SIMPLE plans work much like 401(k) plans, but do not have all the testing requirements. So, they're cheaper to maintain. There are several drawbacks, however. First, all contributions are immediately vested, meaning any money contributed by the employer immediately belongs to the employee (employer contributions are usually "earned" over a period of years in other retirement plans). Second, the amount of contributions the highly paid employees (usually the owners) can receive is severely limited compared to other plans. Finally, the employer cannot maintain any other retirement plans. SIMPLE plans cannot be utilized by employers with more than 100 employees.
The above sections are not exhaustive, but represent the most popular plans in use today. Current tax laws give retirement plan professionals new and creative ways to write plan formulas and combine different types of plans, in order to maximize contributions and benefits for higher paid employees.
Finding a plan that's right for you
If you are considering a retirement plan for your business, ask a plan professional to help you determine what works best for you and your business needs. The rules regarding employer-sponsored retirement plans are very complex and easy to misinterpret. In addition, even after you've decided on a specific type of plan, you will often have a number of options in terms of how the plan is designed and operated. These options can have a significant and direct impact on the number of employees that have to be covered, the amount of contributions that have to be made, and the way those contributions are allocated (for example, the amount that is allocated to you, as an owner).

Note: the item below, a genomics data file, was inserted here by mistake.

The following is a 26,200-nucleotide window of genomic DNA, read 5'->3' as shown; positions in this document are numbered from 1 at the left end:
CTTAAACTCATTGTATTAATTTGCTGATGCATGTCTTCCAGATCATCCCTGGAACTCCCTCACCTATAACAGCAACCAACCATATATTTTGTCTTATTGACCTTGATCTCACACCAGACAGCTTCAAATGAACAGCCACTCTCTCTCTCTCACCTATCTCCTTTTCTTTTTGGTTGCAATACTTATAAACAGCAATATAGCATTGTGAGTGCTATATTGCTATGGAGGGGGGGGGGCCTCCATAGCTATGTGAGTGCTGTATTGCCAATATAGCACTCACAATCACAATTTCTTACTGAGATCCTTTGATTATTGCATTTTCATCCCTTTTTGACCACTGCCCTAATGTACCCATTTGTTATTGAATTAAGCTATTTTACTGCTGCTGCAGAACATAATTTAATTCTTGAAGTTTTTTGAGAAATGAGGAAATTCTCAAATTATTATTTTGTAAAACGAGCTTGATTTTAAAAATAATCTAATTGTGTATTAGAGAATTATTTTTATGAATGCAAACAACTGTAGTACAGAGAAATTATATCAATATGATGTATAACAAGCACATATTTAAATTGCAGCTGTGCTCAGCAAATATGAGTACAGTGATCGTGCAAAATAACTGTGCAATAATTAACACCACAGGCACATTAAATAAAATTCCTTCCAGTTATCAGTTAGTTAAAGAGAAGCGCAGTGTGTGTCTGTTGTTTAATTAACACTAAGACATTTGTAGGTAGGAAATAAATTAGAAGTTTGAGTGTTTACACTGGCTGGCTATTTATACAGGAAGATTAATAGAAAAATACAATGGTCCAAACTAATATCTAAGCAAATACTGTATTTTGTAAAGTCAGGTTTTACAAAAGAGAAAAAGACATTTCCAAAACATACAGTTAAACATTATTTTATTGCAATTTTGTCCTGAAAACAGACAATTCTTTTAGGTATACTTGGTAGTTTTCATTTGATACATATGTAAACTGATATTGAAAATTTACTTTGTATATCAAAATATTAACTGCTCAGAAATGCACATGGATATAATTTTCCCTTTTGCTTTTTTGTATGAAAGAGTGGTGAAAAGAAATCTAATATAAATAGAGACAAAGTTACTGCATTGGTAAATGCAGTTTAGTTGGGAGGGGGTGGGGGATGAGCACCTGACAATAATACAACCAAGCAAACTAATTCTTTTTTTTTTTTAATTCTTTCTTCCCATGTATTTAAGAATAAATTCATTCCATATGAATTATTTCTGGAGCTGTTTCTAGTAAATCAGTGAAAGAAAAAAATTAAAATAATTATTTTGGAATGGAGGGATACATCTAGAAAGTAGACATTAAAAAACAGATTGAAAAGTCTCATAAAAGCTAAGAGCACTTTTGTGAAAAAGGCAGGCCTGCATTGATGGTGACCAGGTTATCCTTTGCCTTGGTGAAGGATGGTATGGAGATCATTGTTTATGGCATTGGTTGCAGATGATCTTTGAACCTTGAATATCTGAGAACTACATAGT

For 2017, the wage base for withholding social security tax from wages has increased to $127,200, up from $118,500 in 2016. The “wage base” is the amount of wages on which employers and employees must pay the 6.2% social security tax. The increased wage base means an additional $8,700 of your income is taxed.
The wage base does not affect the 1.45% Medicare payroll tax. Medicare tax is assessed on all wages and net income from self-employment, including amounts above the base. The 0.9% Additional Medicare Tax is not affected either. That tax applies to your compensation in excess of $250,000 when you’re married filing jointly ($200,000 when you’re single).
The federal payroll tax rate for employers and employees remains 7.65%, with social security tax withheld and paid at 6.2%, and Medicare tax withheld and paid at 1.45%.
If you’re over 70½ and are required to take distributions from your IRA or other retirement account, remember that you must take your 2016 required minimum distribution by December 31. Due to year-end holidays and transfer time constraints, getting the process started now can avoid a last-minute rush, as well as a steep penalty of 50% of the amount not taken.